Animal rescue groups in Belize fear drop in dog adoption after US ban
Posted: Tuesday, June 15, 2021. 8:45 a.m. CST.
By Aaron Humes: Animal rescue groups in Belize, particularly those who care for dogs, have raised concerns about a one-year ban issued by the United States Centers for Disease Control and Prevention (CDC) that will go into effect on July 14, according to the Associated Press.
They say many of the dogs they rescue are adopted by Americans, but that trade will fall for the duration of the ban.
The AP says the ban has to do with the risk of rabies and affects more than 100 countries. Dogs from these countries already needed proof of rabies vaccination. The ban is being imposed due to a spike in the number of puppies being refused entry because they weren’t old enough to be fully vaccinated, the CDC said.
Douglas Kratt, president of the American Veterinary Medical Association, applauded the decision. “We want to make sure we’re bringing healthy dogs into the country — especially if they’re going to be pets,” said Kratt, a veterinarian in La Crosse, Wisconsin.
The ban applies to dogs entering or returning to the country, including pets or those brought for sale or adoption. An American couple who brought their dog to Belize on vacation could not bring the dog back to the United States unless it was first taken to a country with no high risk of rabies and spent six months there. month.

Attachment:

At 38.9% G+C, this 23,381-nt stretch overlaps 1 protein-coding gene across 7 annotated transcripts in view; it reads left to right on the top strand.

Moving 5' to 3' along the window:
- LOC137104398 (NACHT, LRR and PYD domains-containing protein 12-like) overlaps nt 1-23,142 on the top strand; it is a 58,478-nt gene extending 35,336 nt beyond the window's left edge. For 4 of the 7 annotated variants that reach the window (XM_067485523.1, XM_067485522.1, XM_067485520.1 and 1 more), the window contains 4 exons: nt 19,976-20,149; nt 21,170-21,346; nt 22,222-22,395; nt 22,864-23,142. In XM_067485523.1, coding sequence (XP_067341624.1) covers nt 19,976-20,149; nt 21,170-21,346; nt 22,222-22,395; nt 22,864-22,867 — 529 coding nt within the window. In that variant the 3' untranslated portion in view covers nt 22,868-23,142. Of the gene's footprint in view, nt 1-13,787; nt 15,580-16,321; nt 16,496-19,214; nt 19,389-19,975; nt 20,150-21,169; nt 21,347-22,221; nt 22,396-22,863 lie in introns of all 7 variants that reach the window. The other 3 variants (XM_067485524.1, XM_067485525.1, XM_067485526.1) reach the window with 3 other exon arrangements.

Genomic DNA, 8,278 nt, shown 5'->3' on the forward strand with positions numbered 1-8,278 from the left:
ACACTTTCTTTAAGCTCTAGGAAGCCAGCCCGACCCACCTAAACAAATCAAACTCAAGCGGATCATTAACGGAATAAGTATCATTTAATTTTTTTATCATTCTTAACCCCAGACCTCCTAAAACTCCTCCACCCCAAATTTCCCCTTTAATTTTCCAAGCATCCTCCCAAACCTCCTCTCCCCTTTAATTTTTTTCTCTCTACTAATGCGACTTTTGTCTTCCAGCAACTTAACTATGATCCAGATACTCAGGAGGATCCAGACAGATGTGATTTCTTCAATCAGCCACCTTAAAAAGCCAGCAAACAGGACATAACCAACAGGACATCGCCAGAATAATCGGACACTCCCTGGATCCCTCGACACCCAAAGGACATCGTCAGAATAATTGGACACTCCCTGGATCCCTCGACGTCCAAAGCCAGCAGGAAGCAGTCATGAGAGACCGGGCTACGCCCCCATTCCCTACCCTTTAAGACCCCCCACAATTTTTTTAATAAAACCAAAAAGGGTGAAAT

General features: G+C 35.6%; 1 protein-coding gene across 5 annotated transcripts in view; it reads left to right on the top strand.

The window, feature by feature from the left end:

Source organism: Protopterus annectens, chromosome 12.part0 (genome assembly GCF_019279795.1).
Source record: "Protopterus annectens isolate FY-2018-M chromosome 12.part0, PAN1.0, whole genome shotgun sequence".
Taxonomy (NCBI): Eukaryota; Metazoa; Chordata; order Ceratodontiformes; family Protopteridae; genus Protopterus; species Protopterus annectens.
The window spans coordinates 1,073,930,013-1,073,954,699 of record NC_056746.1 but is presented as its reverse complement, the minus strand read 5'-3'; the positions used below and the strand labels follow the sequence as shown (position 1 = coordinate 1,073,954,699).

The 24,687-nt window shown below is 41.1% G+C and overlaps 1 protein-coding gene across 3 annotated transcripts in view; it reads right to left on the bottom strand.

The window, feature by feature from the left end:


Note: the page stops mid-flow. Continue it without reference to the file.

According to the authorities, only a small percentage, 4 to 7.5% of the million dogs brought in each year, will be affected by the ban, and there will be exceptions for foreign owners and guide dogs for the blind. Three countries – Russia, Ukraine and Colombia, are responsible for the majority of rejected participants, but the ban was prompted by other rejections caused by fraudulent documents claiming the dogs were over 4 months old. According to an expert, dogs under 4 months old are not allowed because rabies vaccines do not take full effect until a dog is that age.
Rabies, a viral disease attacking the central nervous system, is fatal to humans and animals unless vaccinated; there is no cure otherwise. The canine variant of rabies was eliminated in the 1970s and the most common form now comes from Mexico, causing a second wave that took 19 years to eliminate.
Demand for dogs is thought to have increased during the COVID-19 pandemic as Americans seek furry companionship; but some canine rabies vaccination programs had to be suspended or canceled during the pandemic, increasing the risk of bringing in a rabid dog.
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